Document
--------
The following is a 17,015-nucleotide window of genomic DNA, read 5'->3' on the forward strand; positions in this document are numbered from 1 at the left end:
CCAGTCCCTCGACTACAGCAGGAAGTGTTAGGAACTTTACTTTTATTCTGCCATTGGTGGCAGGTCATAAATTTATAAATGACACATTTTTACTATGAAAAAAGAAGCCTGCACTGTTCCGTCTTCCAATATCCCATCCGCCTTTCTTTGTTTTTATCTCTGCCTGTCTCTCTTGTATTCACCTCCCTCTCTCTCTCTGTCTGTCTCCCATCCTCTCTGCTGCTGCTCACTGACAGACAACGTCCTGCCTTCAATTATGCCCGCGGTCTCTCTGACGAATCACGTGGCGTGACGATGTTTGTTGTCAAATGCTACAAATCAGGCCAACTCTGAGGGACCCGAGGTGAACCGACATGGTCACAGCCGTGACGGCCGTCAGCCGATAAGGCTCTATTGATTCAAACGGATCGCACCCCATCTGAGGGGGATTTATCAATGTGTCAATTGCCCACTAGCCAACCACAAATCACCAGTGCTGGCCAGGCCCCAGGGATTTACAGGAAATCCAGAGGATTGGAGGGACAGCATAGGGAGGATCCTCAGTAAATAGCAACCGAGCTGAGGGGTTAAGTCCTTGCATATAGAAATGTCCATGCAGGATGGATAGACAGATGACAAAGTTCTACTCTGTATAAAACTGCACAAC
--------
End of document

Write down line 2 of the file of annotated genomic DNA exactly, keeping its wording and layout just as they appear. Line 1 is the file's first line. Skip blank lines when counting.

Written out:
CCAGTCCCTCGACTACAGCAGGAAGTGTTAGGAACTTTACTTTTATTCTGCCATTGGTGGCAGGTCATAAATTTATAAATGACACATTTTTACTATGAAAAAAGAAGCCTGCACTGTTCCGTCTTCCAATATCCCATCCGCCTTTCTTTGTTTTTATCTCTGCCTGTCTCTCTTGTATTCACCTCCCTCTCTCTCTCTGTCTGTCTCCCATCCTCTCTGCTGCTGCTCACTGACAGACAACGTCCTGCCTTCAATTATGCCCGCGGTCTCTCTGACGAATCACGTGGCGTGACGATGTTTGTTGTCAAATGCTACAAATCAGGCCAACTCTGAGGGACCCGAGGTGAACCGACATGGTCACAGCCGTGACGGCCGTCAGCCGATAAGGCTCTATTGATTCAAACGGATCGCACCCCATCTGAGGGGGATTTATCAATGTGTCAATTGCCCACTAGCCAACCACAAATCACCAGTGCTGGCCAGGCCCCAGGGATTTACAGGAAATCCAGAGGATTGGAGGGACAGCATAGGGAGGATCCTCAGTAAATAGCAACCGAGCTGAGGGGTTAAGTCCTTGCATATAGAAATGTCCATGCAGGATGGATAGACAGATGACAAAGTTCTACTCTGTATAAAACTGCACAAC